“There’s a lower proportion of both men and women in teaching working part-time than the equivalent proportion in the economy as a whole. For women, it’s 28% in teaching v 40% in the economy as a whole. Why is it? There isn’t a single definitive answer, but I’m confident part of it is cultural.”

In a recent speech, Hinds said he was promoting the use of jobsharing to an audience of school leaders, only to be met with laughter from some, who told him complex lesson timetabling made job sharing unlikely.

“At the end of the session, the woman who guided me out of the room said: ‘Have you ever noticed how they were all men on that table who were laughing? It’s always men; women leaders in schools find a way to make the timetabling work,’” he said.

“Obviously I can’t vouch for that in a Office for National Statistics-quality observation, but there might be something in it.

“I want us to be thinking about it throughout the system. If people [are] talking about their careers and whether they are able to stay, or when maternity comes along, it’s really important that everyone is doing as much as they can to facilitate flexibility.”

Other parts of the strategy will streamline the teacher recruitment process, but a key plank for retention is to tackle the workload burden that has been a consistent complaint among teachers.

Hinds said the strategy has been developed in consultation with teaching unions and praised their involvement, in a departure from the position of some of his predecessors.

“The headteachers, and the unions, our agendas are the same. We have a shared interest, clearly, in making sure that teaching is an attractive profession to be in,” he said.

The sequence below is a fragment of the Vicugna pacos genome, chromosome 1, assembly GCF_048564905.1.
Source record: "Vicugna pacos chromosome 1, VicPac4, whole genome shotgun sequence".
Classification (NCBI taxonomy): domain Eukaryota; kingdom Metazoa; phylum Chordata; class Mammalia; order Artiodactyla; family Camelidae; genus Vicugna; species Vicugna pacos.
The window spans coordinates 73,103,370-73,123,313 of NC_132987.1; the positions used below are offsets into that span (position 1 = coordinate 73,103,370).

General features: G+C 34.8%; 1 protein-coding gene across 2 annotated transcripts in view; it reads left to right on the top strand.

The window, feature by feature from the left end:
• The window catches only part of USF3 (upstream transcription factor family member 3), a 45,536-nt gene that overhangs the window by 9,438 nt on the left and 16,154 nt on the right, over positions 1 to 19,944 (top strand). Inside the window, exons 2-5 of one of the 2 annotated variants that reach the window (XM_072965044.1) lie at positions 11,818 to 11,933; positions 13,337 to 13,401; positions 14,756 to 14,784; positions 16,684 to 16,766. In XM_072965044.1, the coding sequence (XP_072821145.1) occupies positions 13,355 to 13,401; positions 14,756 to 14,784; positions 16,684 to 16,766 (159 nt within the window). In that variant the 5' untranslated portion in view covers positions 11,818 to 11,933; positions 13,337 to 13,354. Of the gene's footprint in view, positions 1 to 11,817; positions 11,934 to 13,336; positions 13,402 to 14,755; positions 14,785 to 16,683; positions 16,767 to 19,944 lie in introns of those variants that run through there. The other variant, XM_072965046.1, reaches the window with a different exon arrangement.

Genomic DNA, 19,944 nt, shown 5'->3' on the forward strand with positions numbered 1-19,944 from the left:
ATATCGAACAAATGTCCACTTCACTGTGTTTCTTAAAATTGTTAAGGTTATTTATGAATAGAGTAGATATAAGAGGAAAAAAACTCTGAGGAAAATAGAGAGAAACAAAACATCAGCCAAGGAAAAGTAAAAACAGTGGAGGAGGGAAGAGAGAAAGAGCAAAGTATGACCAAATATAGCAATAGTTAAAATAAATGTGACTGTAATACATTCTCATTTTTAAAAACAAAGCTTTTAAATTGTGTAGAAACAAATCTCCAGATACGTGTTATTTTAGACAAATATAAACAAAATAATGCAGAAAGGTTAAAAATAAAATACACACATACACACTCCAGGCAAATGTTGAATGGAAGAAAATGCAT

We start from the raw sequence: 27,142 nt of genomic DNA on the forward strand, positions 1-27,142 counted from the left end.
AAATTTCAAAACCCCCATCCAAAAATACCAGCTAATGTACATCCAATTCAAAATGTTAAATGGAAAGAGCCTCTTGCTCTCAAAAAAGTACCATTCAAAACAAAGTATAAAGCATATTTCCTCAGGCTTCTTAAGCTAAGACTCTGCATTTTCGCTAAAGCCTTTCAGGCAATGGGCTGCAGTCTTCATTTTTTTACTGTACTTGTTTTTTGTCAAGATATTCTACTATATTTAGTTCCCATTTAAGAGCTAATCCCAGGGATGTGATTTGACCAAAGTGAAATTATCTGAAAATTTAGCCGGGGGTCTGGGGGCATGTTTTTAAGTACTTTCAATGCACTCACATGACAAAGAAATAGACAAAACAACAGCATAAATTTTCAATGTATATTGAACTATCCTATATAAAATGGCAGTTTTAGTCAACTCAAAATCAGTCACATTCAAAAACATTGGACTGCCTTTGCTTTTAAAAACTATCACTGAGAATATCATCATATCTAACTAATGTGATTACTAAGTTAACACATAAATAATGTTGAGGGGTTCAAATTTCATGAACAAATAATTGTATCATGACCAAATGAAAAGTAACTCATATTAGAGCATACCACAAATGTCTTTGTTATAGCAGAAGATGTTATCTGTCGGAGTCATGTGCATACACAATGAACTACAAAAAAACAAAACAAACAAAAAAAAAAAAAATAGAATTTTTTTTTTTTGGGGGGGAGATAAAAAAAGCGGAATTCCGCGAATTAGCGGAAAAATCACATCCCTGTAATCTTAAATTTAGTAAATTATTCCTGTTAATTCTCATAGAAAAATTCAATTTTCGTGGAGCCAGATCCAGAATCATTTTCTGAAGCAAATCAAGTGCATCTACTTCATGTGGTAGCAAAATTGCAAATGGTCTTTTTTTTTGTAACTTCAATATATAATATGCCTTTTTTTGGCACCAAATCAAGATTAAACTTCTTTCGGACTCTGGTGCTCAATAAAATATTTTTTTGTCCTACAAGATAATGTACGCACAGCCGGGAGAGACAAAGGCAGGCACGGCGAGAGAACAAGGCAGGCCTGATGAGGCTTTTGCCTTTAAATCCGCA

“Teachers are my No 1 priority. And within that, I have said repeatedly that I recognise that because teachers say to us the whole time that their No 1 issue is workload.”

The burden of marking should be reduced by recent changes to Ofsted inspections, which minimise marking and data collection.

Hinds’ collaborative approach to dealing with teaching unions appears to extend to colleagues from other political parties, when it comes to Brexit. As the government confronts the deadlock at Westminster, he said MPs will eventually be prepared to compromise.

“I have a lot of faith, at the end of the day, in my parliamentary colleagues around the house,” Hinds said. “The word [parliament] comes from the verb ‘to speak’. We are there to talk and to debate, to work out a way through. It is what the public expect.”

MPs will vote on Tuesday on a series of backbench amendments aimed at testing the support in parliament for competing Brexit plans.

The education secretary has, alongside Amber Rudd, advocated a process of “indicative votes” for some time, though in his case this is because he believes Theresa May’s deal is more popular than any of the alternatives.

“My own analysis, when you go through the different permutations and starting points, and how different people might move closer to other positions, I have to say you get pretty close to the prime minister’s negotiated deal,” he said.